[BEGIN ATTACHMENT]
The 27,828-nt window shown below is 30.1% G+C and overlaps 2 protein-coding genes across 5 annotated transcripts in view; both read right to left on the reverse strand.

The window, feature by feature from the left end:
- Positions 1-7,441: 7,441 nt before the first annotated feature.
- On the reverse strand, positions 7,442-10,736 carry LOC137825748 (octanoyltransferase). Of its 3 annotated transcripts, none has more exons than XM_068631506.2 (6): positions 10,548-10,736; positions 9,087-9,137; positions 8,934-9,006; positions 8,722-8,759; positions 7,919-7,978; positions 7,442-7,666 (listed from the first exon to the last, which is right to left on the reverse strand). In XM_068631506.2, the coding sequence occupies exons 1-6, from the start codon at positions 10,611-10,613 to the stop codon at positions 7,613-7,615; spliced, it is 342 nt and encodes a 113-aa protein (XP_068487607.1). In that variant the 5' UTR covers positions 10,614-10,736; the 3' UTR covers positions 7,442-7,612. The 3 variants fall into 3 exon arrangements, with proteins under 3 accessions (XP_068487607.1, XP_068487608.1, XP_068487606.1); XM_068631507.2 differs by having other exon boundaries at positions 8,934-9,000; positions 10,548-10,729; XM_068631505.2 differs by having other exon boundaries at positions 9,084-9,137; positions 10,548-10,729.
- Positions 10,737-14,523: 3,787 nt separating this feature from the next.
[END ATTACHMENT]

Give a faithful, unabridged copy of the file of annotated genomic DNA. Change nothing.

The 27,828-nt window shown below is 30.1% G+C and overlaps 2 protein-coding genes across 5 annotated transcripts in view; both read right to left on the reverse strand.

The window, feature by feature from the left end:
- Positions 1-7,441: 7,441 nt before the first annotated feature.
- On the reverse strand, positions 7,442-10,736 carry LOC137825748 (octanoyltransferase). Of its 3 annotated transcripts, none has more exons than XM_068631506.2 (6): positions 10,548-10,736; positions 9,087-9,137; positions 8,934-9,006; positions 8,722-8,759; positions 7,919-7,978; positions 7,442-7,666 (listed from the first exon to the last, which is right to left on the reverse strand). In XM_068631506.2, the coding sequence occupies exons 1-6, from the start codon at positions 10,611-10,613 to the stop codon at positions 7,613-7,615; spliced, it is 342 nt and encodes a 113-aa protein (XP_068487607.1). In that variant the 5' UTR covers positions 10,614-10,736; the 3' UTR covers positions 7,442-7,612. The 3 variants fall into 3 exon arrangements, with proteins under 3 accessions (XP_068487607.1, XP_068487608.1, XP_068487606.1); XM_068631507.2 differs by having other exon boundaries at positions 8,934-9,000; positions 10,548-10,729; XM_068631505.2 differs by having other exon boundaries at positions 9,084-9,137; positions 10,548-10,729.
- Positions 10,737-14,523: 3,787 nt separating this feature from the next.